5 Ideas For Improving Global Food Security, From University Students

The finalists in the Thought for Food Challenge have some helpful ideas on how we’re going to feed everyone in the world, from reclaiming land to building vertical farms.

If we’re going to feed 9 billion people by 2050, humanity is going to need some new ideas. Current practices–which lead to over-farming and obesity in one part of the world, and under-development and malnourishment in another–aren’t going to cut it.


Here are five tentative suggestions from a student competition called the Thought for Food Challenge. They aren’t the final answer, but they show promise, and, importantly, engagement from the next generation.

The five were chosen from more than 100 entries, and will receive $1,000 and a round of expert mentorship before a final event in Berlin this September. The winning team gets $10,000.


A team from the Indian Institute of Technology Roorkee is building a food waste collection system. The students plan to collect organic matter and take it to a central plant, where they’ll convert it to agricultural products using an anaerobic digester. The clever bit: they’ll offer incentives for participation. In return for separating garbage, hotels and restaurants will get credits they can spend with retailers (kind of like what RecycleBank does for consumers). The students have already spoken to businesses around their campus (as you can see from the video) and built an Android app to manage the credits.


Team Agrilution, from the HAS University of Applied Science in the Netherlands, built a prototype for a closet-sized vertical farm. The aquaponic system uses LED lighting, minimal inputs, and is fully automated. The team, which has already set up a business to promote the product, is also planning an “open source platform to share plant growing recipes.”

“It’s probably not a technology that’s going to feed the masses,” says TFF’s founder, Christine Gould. “But it could bring households closer to food production in urban areas. You could imagine new green buildings putting in individual vertical systems to grow vegetables in an efficient way, without the use of inputs.”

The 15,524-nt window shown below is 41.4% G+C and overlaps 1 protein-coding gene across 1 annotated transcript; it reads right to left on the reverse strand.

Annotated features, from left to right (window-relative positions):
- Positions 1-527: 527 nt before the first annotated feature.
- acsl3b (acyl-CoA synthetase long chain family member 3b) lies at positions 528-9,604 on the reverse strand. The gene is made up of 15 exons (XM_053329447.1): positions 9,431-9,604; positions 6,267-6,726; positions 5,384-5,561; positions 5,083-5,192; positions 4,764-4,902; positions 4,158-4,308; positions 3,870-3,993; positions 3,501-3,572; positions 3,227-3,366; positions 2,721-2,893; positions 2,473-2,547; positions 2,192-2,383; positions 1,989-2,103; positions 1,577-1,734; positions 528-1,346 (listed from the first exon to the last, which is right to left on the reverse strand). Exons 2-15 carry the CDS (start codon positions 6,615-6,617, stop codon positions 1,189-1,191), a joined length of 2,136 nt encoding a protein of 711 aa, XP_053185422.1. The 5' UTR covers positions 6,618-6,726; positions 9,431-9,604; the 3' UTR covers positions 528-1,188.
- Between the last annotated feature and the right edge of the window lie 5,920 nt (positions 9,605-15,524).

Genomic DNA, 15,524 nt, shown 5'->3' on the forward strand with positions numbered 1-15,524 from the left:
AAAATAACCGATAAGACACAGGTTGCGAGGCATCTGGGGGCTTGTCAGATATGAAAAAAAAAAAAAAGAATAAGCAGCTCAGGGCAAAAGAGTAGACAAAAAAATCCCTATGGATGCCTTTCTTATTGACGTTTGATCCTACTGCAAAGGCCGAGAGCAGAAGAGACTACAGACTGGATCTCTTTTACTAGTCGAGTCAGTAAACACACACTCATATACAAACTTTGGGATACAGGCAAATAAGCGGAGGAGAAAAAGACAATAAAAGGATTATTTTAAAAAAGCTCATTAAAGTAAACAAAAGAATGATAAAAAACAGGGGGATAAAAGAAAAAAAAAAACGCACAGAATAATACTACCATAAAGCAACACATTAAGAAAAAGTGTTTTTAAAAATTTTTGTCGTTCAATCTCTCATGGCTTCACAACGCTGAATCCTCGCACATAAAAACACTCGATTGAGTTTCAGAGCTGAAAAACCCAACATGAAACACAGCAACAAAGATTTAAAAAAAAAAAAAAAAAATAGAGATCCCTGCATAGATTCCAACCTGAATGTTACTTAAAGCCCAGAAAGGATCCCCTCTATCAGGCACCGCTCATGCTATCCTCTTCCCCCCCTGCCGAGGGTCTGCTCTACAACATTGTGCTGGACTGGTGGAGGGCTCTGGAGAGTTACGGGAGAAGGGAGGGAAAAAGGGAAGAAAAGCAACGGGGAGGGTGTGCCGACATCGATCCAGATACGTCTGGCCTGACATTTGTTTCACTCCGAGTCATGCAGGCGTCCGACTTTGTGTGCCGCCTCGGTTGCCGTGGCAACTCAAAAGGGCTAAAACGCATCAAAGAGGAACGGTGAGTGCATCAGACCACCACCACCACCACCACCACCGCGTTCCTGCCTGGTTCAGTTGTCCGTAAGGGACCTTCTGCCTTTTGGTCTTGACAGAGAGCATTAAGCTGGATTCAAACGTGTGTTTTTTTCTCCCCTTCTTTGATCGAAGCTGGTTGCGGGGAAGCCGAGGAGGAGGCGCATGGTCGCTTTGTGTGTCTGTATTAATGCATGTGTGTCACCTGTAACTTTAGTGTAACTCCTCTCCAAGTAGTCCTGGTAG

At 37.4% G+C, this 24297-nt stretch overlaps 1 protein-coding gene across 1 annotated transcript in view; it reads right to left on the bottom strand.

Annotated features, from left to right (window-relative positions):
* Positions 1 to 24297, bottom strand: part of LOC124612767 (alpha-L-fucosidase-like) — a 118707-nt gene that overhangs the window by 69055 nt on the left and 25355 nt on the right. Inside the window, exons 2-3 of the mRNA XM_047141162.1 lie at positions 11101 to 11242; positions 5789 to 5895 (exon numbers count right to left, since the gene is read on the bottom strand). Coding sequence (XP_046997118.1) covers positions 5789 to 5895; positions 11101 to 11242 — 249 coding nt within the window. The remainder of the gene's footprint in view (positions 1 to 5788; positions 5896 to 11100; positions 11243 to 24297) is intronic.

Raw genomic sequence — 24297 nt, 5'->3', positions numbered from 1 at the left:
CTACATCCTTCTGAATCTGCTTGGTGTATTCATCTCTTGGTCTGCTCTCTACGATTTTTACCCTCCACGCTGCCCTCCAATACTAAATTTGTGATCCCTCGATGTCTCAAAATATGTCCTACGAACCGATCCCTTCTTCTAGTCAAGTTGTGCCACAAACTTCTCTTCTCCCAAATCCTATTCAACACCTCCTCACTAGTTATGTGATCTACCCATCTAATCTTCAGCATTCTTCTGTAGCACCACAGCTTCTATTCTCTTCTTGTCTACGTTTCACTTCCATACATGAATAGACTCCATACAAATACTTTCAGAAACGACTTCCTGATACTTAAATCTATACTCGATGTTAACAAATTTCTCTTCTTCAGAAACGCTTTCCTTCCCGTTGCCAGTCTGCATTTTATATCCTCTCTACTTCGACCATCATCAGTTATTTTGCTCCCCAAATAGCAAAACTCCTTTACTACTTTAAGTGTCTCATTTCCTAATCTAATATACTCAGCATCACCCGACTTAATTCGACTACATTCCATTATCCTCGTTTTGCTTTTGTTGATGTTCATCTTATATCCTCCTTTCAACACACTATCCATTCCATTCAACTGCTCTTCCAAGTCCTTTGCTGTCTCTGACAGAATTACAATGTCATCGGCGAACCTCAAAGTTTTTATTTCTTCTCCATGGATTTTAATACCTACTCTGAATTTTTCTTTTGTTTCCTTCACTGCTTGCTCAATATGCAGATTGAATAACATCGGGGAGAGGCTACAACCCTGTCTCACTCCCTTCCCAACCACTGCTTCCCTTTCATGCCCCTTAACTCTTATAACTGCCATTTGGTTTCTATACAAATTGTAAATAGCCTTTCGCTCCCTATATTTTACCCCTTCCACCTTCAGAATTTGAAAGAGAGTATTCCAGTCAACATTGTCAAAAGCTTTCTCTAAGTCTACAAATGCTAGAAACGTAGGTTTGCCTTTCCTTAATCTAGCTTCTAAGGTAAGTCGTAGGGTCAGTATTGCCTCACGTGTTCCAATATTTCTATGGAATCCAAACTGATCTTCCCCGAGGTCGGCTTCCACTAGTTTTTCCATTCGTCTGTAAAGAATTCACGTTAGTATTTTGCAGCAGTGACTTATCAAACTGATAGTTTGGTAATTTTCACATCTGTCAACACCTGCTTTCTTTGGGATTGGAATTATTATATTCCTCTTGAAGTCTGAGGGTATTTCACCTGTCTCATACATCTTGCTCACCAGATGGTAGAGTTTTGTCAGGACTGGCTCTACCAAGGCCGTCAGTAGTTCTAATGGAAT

CrOpportunity, developed by five students at the University of Nebraska, is a food certification scheme with two goals: to provide better information to consumers in developed countries, and to direct funds to the developing world. The team plans to certify restaurants and food producers meeting sustainable criteria, and then use a portion of their profits to support food groups overseas. Consumers can vote for their favorites at a website.



Team O.A.S.I.S, from Kenya, has the most ambitious idea of the five. The students would pipe seawater to arid regions, desalinate it, and then reclaim the land, while farming fish in trenches. “The project revolves around establishing an endless supply of fresh distilled water from seawater, after which we reclaim the lands that were affected by deforestation and desertification,” says the entry. “In the process, we gain food security, adequate low-cost housing, employment and environmental stability.”

“What was really interesting about this is that they built this system not just to bring food production to arid areas, but also housing and an interesting architectural structure,” says Gould, who is based in Holland. “This is super interesting, if it works.”


The Henlight project, from students at U.C. Davis and the University of Oregon, aims to improve egg production yields. The idea is based around a simple solar-powered lamp that lengthens effective daylight, and thus increases the rate at which hens lay. “By using light to extend the amount of stimulation chickens receive, farmers can gain greater value per individual chicken more consistently throughout the variable seasons of the year,” the team says.


About the author

Ben Schiller is a New York staff writer for Fast Company. Previously, he edited a European management magazine and was a reporter in San Francisco, Prague, and Brussels.